Fabric Stories: Harris Tweed and Abraham Moon

14 October 2021

Words by Alex Freeling

The best British fabrics are thick with history. Take tweed: in the dictionary, it’s just a woven woollen fabric with a rough finish, but the name conjures centuries of local craft and rural life across Britain and Ireland.

Traditionally made in hardy weights and earthy colours, tweeds and twills were designed for countryside work and leisure: farming and fishing, walking and shooting. Their twin merits were protection from the elements and resistance to wear and tear. More casual and robust than their city equivalents, they also became prized by professorial types from Oxford to New Haven for the same reasons. Today, they bring cold-weather comfort and character to any classic wardrobe.
 

Devonshire Herringbone

The place most strongly associated with tweed is Harris, an isle in the Outer Hebrides, off the west coast of Scotland. Weaving had been vital work in the tough and beautiful landscape of the Hebrides for generations, but until the middle of the nineteenth century, the cloth was only used locally or sold at island markets. A shared identity for Harris cloth emerged in 1846, when Lady Dunmore, widow of Charles, Earl of Dunmore, had the family tartan replicated by Harris weavers. 

The cloth spread far beyond the isles, and in 1909 the Harris Tweed Association was formed to protect and promote it. Since then, workers from neighbouring isles were invited into the fold, and the name Harris Tweed was regulated by an act of parliament. Wool is still handwoven at home by independent weavers, and finished by three mills: on Stornoway, Kenneth Mackenzie, and on Lewis, Carloway and Harris Tweed Hebrides.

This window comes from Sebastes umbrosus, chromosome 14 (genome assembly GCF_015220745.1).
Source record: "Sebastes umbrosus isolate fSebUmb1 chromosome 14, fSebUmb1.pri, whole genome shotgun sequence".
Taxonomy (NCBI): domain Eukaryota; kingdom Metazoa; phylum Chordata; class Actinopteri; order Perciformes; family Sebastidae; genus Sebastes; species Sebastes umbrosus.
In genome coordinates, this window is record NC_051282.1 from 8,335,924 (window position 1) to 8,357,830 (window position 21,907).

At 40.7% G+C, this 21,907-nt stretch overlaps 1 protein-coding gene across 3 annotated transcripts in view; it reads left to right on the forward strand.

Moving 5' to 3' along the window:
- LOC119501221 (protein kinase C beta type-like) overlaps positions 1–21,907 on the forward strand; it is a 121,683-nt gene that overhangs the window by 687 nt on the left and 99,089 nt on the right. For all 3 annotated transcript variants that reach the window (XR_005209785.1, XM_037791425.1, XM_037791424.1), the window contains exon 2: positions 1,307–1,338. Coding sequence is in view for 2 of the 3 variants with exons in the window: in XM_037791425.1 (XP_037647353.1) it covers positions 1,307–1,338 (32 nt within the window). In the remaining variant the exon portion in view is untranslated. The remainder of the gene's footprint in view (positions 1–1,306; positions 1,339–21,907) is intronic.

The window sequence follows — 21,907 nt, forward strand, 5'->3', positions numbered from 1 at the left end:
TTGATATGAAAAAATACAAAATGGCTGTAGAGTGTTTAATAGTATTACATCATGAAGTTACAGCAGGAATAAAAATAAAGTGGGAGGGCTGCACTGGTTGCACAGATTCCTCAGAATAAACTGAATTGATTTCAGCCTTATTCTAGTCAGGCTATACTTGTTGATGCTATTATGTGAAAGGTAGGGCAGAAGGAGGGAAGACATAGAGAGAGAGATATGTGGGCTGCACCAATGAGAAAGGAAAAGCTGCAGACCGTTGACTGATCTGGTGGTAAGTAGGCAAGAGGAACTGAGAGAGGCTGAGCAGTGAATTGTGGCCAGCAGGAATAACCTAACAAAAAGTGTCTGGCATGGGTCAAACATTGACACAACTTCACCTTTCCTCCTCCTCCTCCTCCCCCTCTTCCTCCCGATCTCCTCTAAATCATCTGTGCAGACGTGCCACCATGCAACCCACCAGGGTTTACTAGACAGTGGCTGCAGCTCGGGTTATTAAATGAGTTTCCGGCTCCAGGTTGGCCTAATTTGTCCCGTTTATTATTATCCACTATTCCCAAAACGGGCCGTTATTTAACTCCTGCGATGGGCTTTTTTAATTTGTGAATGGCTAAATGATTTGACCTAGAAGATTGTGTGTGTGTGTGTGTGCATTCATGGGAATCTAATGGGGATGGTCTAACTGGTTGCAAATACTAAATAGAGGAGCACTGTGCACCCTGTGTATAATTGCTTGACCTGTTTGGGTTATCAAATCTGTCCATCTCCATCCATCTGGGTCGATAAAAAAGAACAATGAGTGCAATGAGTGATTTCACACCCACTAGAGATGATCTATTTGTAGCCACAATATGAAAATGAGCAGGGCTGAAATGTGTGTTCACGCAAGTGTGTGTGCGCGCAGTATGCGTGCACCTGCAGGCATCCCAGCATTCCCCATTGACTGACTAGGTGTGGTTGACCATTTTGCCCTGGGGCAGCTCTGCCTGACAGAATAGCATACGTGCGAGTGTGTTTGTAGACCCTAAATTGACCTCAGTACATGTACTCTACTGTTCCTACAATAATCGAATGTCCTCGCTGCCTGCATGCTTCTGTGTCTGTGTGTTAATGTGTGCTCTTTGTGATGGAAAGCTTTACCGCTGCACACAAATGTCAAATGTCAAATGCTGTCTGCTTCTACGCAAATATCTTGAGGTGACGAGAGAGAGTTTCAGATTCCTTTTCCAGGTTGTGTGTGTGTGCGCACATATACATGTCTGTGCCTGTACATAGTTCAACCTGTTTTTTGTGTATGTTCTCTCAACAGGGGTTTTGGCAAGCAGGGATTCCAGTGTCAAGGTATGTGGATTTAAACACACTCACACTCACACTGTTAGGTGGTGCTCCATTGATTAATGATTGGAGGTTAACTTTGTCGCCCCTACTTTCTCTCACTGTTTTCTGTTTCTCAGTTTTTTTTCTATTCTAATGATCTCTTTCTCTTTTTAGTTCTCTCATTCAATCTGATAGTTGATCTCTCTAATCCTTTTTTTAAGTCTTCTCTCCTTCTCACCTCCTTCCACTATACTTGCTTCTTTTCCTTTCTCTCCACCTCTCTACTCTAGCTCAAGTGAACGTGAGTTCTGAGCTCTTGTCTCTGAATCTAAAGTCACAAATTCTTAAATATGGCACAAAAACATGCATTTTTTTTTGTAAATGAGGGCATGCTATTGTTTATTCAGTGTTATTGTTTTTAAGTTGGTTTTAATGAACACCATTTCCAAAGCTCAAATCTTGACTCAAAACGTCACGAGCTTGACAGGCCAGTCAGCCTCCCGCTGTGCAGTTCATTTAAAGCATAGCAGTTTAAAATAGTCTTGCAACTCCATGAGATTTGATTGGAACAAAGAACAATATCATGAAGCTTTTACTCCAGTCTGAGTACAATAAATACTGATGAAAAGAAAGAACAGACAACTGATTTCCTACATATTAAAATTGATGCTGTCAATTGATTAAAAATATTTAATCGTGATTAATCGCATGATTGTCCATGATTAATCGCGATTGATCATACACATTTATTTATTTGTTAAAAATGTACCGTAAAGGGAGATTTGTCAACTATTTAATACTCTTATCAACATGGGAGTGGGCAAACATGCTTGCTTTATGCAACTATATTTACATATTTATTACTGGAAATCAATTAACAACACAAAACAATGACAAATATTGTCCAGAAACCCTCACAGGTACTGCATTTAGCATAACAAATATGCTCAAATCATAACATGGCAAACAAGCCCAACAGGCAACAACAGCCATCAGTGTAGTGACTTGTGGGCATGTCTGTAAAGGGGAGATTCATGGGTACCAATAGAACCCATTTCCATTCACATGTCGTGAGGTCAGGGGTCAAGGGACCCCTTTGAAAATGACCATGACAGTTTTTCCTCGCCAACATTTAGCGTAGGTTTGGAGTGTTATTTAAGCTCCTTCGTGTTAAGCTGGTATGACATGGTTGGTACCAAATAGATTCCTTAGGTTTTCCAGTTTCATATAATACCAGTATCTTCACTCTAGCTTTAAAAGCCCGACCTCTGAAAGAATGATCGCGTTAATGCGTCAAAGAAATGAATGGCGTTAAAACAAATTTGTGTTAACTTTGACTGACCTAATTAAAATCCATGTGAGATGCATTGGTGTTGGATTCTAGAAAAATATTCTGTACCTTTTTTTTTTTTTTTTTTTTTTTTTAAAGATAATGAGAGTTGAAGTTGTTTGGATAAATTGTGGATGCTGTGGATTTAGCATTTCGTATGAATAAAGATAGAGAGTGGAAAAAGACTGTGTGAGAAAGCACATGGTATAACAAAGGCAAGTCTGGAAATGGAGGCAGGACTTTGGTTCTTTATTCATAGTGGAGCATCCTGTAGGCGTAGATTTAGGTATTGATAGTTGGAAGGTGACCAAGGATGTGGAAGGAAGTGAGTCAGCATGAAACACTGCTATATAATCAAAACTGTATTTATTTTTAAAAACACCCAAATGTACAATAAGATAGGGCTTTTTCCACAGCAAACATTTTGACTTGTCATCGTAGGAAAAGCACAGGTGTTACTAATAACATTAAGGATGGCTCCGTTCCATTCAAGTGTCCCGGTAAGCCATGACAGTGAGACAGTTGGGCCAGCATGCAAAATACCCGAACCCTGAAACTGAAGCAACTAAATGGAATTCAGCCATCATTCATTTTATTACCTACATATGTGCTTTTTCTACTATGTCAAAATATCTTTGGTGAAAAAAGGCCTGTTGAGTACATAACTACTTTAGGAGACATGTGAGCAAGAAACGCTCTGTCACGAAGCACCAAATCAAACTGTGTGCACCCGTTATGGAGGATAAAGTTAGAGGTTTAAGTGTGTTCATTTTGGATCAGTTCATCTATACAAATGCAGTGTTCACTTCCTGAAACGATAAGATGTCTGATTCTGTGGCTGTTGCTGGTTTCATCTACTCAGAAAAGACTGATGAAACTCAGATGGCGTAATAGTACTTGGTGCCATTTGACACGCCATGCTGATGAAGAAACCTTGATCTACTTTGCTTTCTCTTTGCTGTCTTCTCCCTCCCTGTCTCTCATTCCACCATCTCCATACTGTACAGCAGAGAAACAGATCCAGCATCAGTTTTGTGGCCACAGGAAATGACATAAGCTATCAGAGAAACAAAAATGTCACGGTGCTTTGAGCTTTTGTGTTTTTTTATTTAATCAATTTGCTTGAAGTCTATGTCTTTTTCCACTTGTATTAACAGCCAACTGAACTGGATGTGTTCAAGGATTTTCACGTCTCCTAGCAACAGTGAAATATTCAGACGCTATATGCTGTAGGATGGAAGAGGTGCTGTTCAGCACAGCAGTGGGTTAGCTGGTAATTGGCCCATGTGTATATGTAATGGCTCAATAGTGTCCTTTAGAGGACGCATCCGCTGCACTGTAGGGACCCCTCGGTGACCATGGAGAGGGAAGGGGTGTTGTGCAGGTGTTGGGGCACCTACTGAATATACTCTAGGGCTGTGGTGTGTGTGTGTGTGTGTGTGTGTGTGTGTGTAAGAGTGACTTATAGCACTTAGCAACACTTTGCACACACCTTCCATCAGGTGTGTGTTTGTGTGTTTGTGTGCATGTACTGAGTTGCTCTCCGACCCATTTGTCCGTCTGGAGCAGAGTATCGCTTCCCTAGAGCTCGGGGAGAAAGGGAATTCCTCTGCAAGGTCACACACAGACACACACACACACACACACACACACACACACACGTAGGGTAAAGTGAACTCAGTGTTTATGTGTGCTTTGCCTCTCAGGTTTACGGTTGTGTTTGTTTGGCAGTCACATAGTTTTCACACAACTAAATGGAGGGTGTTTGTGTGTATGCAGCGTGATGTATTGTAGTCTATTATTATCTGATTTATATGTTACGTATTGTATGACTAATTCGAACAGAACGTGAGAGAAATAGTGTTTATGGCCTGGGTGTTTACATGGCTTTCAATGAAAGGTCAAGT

Devonshire Wool Twill

There’s a similar story from the heart of English cloth-making, Yorkshire. Abraham Moon and Sons began in 1837 as a small producer connecting the local industry in Guiseley, on the edge of the Yorkshire dales, to buyers in Leeds. As Abraham and his half-brother William entered the trade, country tweeds and twills surged in popularity across Victorian Britain. The business grew and so did the mill. Yet the process remained consistent: bales of unprocessed wool are dyed, spun into thread, woven into fabric and finished under the same roof.

Today, Moon is one of the last remaining vertically integrated woollen mills in Great Britain. It specialises in classic country fabrics such as lambswool twills and herringbones, as well as eveningwear barathea and a range of furnishing fabrics.
 

In an age of indoor heating and insulation, heritage cloths have become finer and lighter than the thornproofs and flannels of previous centuries, but in other ways, little has changed. This season, Trunk presents a woollen winter coat with all the substance and charm of its ancestors. It’s offered in two distinctive cloths from these storied makers: a richly textured navy twill from Moon and a dappled grey herringbone Harris Tweed. Both are robust, heavy fabrics that stand up to harsh conditions just like their ancestors.

The coat itself is a perennial casual design that’s equally at home in country or city: generously sized, with a soft shoulder, flattering A-line silhouette, slanted hip pockets and a stand-up collar to flip up for extra protection and style. Horn buttons complement the natural wool fabrics. At once hard-wearing and easy-going, restrained and yet full of character, it’s the perfect all-conditions winter garment.
 

Shop the Devonshire overcoat here.

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